How does the ertc get paid back?

The employee retention credit is a fully refundable tax credit for employers equal to 50 percent of qualifying salary (including the assignable qualified health plan). The ERTC is fully refundable and applies to the portion of payroll taxes paid by the employer. The IRS has developed a plan to allow eligible businesses to receive an early payment on their credit. This aims to alleviate the liquidity problems of many companies applying for the ERTC.

A company may be eligible for ERTC under this provision, even if its revenues increased during the corresponding quarter. Employers are not required to take advantage of the employee retention tax credit, and some may choose to fire or fire their employees instead of paying qualified salaries and applying for the ERTC. Eligible employers can apply for the ERTC by calculating the ERTC amount for a pay period and reducing the required payroll deposit by that amount. Any eligible salary that is considered in determining the allowable ERTC will not be counted as a salary for the purposes of several other tax credits and the forgiveness of PPP loans.

Unlike other more broadly applicable provisions mentioned in the CARES Act, the ERTC is only available to certain qualified employers whose businesses have been affected by the coronavirus pandemic. In any calendar quarter in which the ERTC amount exceeds the OASDI taxes imposed on the employer, the franchise is considered a refundable overpayment. ERTC eligible salaries for a small employer are all salaries and health insurance benefits paid to an employee during the period in which the employer is considered an eligible employer. Learn more about the employee retention tax credit and hear the story and perspective of an organization that has used and benefited from the ERTC in this episode of The Wrap podcast.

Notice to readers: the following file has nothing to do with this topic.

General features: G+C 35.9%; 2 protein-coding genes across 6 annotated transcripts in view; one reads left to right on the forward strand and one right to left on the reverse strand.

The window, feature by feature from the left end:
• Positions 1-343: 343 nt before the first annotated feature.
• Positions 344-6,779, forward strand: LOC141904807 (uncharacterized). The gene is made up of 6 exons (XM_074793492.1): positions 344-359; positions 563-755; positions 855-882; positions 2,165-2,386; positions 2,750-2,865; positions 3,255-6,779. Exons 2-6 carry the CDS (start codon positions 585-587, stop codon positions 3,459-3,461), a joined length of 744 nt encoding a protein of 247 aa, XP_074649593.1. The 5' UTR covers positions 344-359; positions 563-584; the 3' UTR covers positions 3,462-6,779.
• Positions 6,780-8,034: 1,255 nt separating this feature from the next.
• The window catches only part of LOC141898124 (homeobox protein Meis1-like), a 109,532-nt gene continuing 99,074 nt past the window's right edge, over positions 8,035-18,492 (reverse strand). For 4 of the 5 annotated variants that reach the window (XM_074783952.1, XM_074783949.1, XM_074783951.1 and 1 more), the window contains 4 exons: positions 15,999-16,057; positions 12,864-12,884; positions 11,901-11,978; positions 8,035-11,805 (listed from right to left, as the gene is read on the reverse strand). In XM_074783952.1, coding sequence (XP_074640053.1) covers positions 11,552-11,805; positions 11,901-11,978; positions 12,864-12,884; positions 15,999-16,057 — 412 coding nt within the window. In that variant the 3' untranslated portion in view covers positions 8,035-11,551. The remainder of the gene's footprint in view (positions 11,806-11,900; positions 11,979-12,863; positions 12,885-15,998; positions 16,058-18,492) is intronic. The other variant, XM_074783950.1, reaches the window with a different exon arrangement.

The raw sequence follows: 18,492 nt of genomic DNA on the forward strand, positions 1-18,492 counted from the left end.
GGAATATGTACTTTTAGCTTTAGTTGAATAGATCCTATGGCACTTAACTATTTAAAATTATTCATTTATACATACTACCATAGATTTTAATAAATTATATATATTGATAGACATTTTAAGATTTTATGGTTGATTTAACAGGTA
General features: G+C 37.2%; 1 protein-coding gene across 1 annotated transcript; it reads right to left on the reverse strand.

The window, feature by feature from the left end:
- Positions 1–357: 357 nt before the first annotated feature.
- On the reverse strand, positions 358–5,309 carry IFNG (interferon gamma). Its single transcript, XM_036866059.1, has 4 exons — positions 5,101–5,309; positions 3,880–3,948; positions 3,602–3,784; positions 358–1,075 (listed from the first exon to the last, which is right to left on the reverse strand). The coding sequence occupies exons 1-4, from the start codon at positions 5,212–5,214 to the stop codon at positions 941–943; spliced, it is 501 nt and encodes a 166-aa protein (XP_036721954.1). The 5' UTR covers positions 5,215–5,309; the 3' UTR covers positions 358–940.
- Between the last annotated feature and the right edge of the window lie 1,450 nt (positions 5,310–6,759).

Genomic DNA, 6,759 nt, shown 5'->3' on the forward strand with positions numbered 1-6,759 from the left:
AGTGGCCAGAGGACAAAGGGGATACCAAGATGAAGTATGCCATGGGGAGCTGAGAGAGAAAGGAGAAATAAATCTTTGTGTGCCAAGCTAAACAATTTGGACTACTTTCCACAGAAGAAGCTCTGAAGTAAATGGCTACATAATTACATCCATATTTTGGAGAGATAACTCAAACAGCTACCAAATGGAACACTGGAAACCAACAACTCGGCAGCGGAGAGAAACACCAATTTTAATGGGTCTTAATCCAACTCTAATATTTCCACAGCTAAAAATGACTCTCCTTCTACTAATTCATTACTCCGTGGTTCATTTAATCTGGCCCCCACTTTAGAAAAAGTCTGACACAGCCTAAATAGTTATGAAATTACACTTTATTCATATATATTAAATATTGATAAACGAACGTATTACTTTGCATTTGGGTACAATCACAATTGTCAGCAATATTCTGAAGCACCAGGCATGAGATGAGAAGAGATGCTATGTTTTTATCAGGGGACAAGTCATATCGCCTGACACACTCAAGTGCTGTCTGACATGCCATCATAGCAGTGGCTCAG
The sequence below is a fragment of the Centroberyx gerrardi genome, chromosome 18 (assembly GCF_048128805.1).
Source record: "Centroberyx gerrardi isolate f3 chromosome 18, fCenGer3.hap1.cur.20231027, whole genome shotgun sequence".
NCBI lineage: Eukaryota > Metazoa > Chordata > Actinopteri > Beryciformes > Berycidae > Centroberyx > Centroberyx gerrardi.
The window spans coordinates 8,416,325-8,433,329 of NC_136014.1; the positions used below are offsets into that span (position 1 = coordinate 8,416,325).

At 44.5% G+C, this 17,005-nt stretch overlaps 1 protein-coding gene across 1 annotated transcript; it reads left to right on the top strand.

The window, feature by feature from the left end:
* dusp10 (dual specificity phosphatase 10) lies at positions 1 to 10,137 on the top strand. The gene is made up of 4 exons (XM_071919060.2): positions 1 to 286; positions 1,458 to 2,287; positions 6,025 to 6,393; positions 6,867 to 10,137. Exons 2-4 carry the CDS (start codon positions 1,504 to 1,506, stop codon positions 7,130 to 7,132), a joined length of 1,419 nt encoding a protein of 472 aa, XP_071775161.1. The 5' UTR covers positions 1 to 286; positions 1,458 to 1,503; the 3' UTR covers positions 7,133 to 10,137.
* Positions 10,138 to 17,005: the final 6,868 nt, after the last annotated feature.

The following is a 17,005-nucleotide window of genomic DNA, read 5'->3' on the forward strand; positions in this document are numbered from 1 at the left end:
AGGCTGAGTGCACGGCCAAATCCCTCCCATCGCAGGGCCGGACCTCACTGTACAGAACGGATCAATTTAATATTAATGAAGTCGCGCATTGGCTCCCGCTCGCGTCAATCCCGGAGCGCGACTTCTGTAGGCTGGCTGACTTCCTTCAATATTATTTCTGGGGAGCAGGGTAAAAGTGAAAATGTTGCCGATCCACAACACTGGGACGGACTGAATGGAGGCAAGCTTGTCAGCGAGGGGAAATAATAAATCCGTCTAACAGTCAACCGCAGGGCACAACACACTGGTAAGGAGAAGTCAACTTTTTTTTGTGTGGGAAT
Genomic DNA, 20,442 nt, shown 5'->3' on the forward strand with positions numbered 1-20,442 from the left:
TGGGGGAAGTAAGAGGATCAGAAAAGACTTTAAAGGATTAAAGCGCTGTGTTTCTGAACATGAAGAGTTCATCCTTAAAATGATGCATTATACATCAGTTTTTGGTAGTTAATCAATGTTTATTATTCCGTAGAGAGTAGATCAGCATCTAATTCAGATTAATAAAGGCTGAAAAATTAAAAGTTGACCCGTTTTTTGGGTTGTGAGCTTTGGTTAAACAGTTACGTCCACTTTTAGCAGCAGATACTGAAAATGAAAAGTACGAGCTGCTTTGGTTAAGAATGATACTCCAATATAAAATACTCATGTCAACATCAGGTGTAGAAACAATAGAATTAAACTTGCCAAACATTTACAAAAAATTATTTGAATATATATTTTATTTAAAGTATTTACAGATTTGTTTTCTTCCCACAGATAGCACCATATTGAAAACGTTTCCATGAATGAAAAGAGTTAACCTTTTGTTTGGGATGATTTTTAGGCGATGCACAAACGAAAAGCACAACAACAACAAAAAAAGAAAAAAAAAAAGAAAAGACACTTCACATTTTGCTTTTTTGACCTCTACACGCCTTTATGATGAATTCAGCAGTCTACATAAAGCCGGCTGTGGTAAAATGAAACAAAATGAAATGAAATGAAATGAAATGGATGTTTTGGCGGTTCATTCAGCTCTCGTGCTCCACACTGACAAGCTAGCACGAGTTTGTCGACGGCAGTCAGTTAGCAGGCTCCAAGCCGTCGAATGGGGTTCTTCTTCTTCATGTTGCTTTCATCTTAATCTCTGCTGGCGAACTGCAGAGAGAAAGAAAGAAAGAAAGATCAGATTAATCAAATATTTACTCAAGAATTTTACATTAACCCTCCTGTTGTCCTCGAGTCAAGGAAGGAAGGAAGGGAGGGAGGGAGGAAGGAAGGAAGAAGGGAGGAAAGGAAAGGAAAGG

The Employee Retention Tax Credit (ERTC) is one of many relief provisions included in the CARES Act to encourage small businesses to keep employees on staff rather than firing or firing them. If you haven't yet applied for PPP loan forgiveness, consider applying for non-payroll expenses to maximize the salary you can use to apply for your ERTC. It's important to note that the ERTC is subject to income tax because the employer's aggregated wage deductions are reduced by the amount of the credit. The new guidance explains that the election is made simply by not claiming the ERTC for those specific salaries in the corresponding 941 return.

The Consolidated Appropriations Act provided a very welcome amendment to the CARES Act by allowing all eligible employers to apply for the ERTC, even if they have received a PPP loan. The IRS has also clarified that tips can be considered qualified wages for ERTC purposes, as long as they are Medicare salaries. While not a one-size-fits-all solution, ERTC can help provide help to businesses, especially in conjunction with other programs. To apply for the ERTC, eligible employers must report quarterly their total qualified salaries and any related credits.

Yolanda Eyman
Yolanda Eyman

Total organizer. Award-winning beer guru. Hipster-friendly pop culture aficionado. Award-winning music evangelist. Typical internet fan. Hardcore bacon fanatic.

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